back to article Google, Oracle clouds still affected by UK heatwave

Cloud outages at Google and Oracle caused by the UK's heatwave have ended, but users have been warned some problems persist. Google's incident report states that the "cooling related failure" was resolved at 2043 Pacific Time on Tuesday (0343 UTC). But the ad giant's update also reports: "A small number of HDD backed …

  1. Pascal Monett Silver badge

    "pride themselves on over-engineering to ensure resilience"

    Pride themselves ?

    More like talk about it.

    Over-engineering costs money. The CloudTM is about making money, not spending it.

    And, as this episode has proven, they didn't over-engineer their cooling systems, they put in the bare minimum to ensure "normal" operations.

    Well they're going to have to go back and over-engineer that part a bit, because I'll wager that next summer, they'll be seeing those temperatures again.

  2. Anonymous Coward
    Anonymous Coward

    The Cloud can't work without clouds?

    Maybe it's time to re-launch the Sun server line?

    1. Neil Barnes Silver badge

      Re: The Cloud can't work without clouds?

      Set the controls for the heart of the sun!

      1. Ken Moorhouse Silver badge

        Re: Set the controls for the heart of the sun

        I wonder how the servers in New Guinea are coping...

        Obscured By Clouds indeed

  3. elsergiovolador Silver badge


    All those servers running idle "just in case there is a surge", surely don't help the environment?

    1. Tom Chiverton 1 Silver badge

      Re: Idling

      Their not drawing much power till switched on. Why do you think AWS is always banging on about how quick their VMs boot ?

    2. localzuk Silver badge

      Re: Idling

      That's not really how it works. "Spare" capacity will mostly be in a low power mode, aka switched off. As demand grows, batches of server swill be spun up in preparation for services to run on them.

      So, only a small number, comparatively, will be online doing very little.

      Compared to running it all in house, where you end up only using 10% of the resources 90% of the time.

      1. elsergiovolador Silver badge

        Re: Idling

        No you are wrong. If a server is running hypervisor, you can't really run it in low power mode if it has at least one VM up.

        Sure, completely empty server may be put to sleep, but do corporations like AWS release their VM distribution strategy?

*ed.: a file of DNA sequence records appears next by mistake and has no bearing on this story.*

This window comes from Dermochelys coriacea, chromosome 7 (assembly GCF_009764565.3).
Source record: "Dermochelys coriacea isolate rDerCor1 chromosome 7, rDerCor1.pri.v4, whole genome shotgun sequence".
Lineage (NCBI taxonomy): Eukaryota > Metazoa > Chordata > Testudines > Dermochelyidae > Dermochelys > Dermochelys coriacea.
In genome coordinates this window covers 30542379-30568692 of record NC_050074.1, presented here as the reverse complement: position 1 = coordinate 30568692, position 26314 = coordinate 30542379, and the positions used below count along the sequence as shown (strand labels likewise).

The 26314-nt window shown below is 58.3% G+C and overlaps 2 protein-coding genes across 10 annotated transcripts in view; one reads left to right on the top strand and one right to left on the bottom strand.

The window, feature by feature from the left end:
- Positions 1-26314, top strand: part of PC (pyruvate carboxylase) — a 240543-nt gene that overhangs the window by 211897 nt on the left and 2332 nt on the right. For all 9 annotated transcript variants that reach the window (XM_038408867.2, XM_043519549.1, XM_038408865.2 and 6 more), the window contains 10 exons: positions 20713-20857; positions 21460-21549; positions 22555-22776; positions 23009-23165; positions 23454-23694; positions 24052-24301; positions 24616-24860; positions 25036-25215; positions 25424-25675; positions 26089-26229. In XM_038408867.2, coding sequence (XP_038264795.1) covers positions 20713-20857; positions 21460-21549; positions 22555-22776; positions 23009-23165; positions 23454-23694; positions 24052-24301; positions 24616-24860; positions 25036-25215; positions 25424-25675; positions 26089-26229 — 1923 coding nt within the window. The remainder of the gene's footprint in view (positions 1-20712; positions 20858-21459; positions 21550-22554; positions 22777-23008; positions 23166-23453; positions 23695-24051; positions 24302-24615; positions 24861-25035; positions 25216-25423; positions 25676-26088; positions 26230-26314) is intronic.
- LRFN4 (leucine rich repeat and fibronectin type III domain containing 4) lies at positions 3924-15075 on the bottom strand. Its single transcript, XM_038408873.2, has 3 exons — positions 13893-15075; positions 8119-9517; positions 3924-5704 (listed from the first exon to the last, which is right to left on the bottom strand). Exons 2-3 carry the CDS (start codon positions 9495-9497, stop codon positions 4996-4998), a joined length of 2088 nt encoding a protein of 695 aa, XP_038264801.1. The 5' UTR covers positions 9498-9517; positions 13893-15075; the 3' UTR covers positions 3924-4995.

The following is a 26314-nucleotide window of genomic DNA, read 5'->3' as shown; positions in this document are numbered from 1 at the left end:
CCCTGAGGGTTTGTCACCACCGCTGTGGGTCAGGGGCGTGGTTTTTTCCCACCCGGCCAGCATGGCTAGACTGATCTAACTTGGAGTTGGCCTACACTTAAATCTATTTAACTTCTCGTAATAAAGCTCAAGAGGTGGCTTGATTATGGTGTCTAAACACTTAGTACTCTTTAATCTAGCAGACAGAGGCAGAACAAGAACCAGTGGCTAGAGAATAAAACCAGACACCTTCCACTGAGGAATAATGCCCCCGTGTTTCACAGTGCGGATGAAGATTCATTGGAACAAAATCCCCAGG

You wouldn't fill one server to the brim with VMs if you want to impress clients with performance. That would be somewhat distributed uniformly, which means many servers running low numbers of VMs as opposed to few servers running maximum number of VMs.

        Then you have storage servers that if being used by at least one VM can't really go to sleep either.

        1. Anonymous Coward
          Anonymous Coward

          Re: Idling

          >You wouldn't fill one server to the brim with VMs if you want to impress clients with performance...

          Actually this is almost exactly what you do. Almost all serious large-scale schedulers make use of scheduling strategies that are based on (or at least influenced by) gang-scheduling or co-scheduling. This is because the hypervisor already strongly constrains the CPU use of the guest OSs - you don't want your tenants getting "free" CPU, and nor do you want their performance to degrade based on factors beyond their control. So there is no benefit to naive, even distribution of VMs.

          In fact it's worse, because that near-even distribution will maximise any cross-VM communication costs, potentially bottlenecking your VMs, mostly sold per-CPU or per-RAM on a non-CPU/RAM factor.

    3. Anonymous Coward
      Anonymous Coward

      Re: Idling

      >All those servers running idle "just in case there is a surge", surely don't help the environment?

      They don't, but given the "spare" capacity of a cloud operator is its operating margin they are strongly incentivised to keep the figure as small as possible. They do a damned sight better job of it than anyone else on the planet.

  4. Mike Parris

    Fried Hardware

    It's looking bad.

    5 of my 6 sites running on Siteground have been down since yesterday and they cannot give me any ETA on a fix

    Siteground are using backups to transfer sites to their Amsterdam server farm.

    1. Mike Parris

      Re: Fried Hardware

      Ha, in the time it took to write my original comment, my sites started to run again. Thanks Siteground.

  5. Nate Amsden

    doesn't make sense

    Article says

    "Hard disks are seldom rated to run at more than 50 degrees Celsius, and as the mercury topped 40 degrees in London yesterday it’s not hard to imagine that temperatures became so hot that mechanical disks in a densely packed device faced an extreme environment and suffered more than solid state components."